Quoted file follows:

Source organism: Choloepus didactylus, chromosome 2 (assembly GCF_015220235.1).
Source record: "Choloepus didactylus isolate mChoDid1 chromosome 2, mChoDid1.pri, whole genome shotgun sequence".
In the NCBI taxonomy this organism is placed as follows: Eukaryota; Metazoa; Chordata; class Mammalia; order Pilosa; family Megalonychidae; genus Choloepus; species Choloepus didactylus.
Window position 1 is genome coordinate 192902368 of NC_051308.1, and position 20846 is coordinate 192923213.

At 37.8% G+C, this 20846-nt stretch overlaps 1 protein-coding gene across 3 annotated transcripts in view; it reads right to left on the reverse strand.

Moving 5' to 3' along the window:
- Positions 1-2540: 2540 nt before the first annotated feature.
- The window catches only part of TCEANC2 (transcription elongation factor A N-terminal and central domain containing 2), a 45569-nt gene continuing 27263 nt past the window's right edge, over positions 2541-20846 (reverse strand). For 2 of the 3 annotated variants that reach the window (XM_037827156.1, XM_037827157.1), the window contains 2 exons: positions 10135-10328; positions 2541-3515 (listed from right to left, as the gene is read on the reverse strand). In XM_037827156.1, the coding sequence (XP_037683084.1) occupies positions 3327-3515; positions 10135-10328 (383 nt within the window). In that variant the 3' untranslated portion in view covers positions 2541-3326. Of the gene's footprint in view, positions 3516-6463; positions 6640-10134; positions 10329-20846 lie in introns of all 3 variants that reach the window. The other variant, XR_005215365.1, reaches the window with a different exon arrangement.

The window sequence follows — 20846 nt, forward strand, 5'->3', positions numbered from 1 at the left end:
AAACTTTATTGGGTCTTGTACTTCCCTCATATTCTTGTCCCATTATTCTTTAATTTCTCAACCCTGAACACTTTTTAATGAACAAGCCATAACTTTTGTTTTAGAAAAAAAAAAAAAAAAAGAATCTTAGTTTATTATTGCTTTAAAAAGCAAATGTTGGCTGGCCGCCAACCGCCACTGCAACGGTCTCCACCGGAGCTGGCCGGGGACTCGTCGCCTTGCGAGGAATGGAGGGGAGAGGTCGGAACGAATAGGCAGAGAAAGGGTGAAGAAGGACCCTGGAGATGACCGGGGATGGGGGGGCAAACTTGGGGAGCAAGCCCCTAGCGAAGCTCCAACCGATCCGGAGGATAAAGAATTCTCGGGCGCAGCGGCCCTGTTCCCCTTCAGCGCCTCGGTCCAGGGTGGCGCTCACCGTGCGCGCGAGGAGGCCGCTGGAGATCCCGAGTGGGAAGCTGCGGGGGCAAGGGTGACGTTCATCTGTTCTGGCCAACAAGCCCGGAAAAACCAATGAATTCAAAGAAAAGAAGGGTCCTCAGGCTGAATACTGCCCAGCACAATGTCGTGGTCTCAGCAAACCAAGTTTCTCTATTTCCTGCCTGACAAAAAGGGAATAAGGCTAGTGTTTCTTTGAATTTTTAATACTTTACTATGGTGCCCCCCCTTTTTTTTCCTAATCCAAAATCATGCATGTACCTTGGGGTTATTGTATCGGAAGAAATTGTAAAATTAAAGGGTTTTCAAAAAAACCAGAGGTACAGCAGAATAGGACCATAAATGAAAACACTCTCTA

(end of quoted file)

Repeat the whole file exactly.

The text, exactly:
Source organism: Choloepus didactylus, chromosome 2 (assembly GCF_015220235.1).
Source record: "Choloepus didactylus isolate mChoDid1 chromosome 2, mChoDid1.pri, whole genome shotgun sequence".
In the NCBI taxonomy this organism is placed as follows: Eukaryota; Metazoa; Chordata; class Mammalia; order Pilosa; family Megalonychidae; genus Choloepus; species Choloepus didactylus.
Window position 1 is genome coordinate 192902368 of NC_051308.1, and position 20846 is coordinate 192923213.

At 37.8% G+C, this 20846-nt stretch overlaps 1 protein-coding gene across 3 annotated transcripts in view; it reads right to left on the reverse strand.

Moving 5' to 3' along the window:
- Positions 1-2540: 2540 nt before the first annotated feature.
- The window catches only part of TCEANC2 (transcription elongation factor A N-terminal and central domain containing 2), a 45569-nt gene continuing 27263 nt past the window's right edge, over positions 2541-20846 (reverse strand). For 2 of the 3 annotated variants that reach the window (XM_037827156.1, XM_037827157.1), the window contains 2 exons: positions 10135-10328; positions 2541-3515 (listed from right to left, as the gene is read on the reverse strand). In XM_037827156.1, the coding sequence (XP_037683084.1) occupies positions 3327-3515; positions 10135-10328 (383 nt within the window). In that variant the 3' untranslated portion in view covers positions 2541-3326. Of the gene's footprint in view, positions 3516-6463; positions 6640-10134; positions 10329-20846 lie in introns of all 3 variants that reach the window. The other variant, XR_005215365.1, reaches the window with a different exon arrangement.

The window sequence follows — 20846 nt, forward strand, 5'->3', positions numbered from 1 at the left end:
AAACTTTATTGGGTCTTGTACTTCCCTCATATTCTTGTCCCATTATTCTTTAATTTCTCAACCCTGAACACTTTTTAATGAACAAGCCATAACTTTTGTTTTAGAAAAAAAAAAAAAAAAAGAATCTTAGTTTATTATTGCTTTAAAAAGCAAATGTTGGCTGGCCGCCAACCGCCACTGCAACGGTCTCCACCGGAGCTGGCCGGGGACTCGTCGCCTTGCGAGGAATGGAGGGGAGAGGTCGGAACGAATAGGCAGAGAAAGGGTGAAGAAGGACCCTGGAGATGACCGGGGATGGGGGGGCAAACTTGGGGAGCAAGCCCCTAGCGAAGCTCCAACCGATCCGGAGGATAAAGAATTCTCGGGCGCAGCGGCCCTGTTCCCCTTCAGCGCCTCGGTCCAGGGTGGCGCTCACCGTGCGCGCGAGGAGGCCGCTGGAGATCCCGAGTGGGAAGCTGCGGGGGCAAGGGTGACGTTCATCTGTTCTGGCCAACAAGCCCGGAAAAACCAATGAATTCAAAGAAAAGAAGGGTCCTCAGGCTGAATACTGCCCAGCACAATGTCGTGGTCTCAGCAAACCAAGTTTCTCTATTTCCTGCCTGACAAAAAGGGAATAAGGCTAGTGTTTCTTTGAATTTTTAATACTTTACTATGGTGCCCCCCCTTTTTTTTCCTAATCCAAAATCATGCATGTACCTTGGGGTTATTGTATCGGAAGAAATTGTAAAATTAAAGGGTTTTCAAAAAAACCAGAGGTACAGCAGAATAGGACCATAAATGAAAACACTCTCTA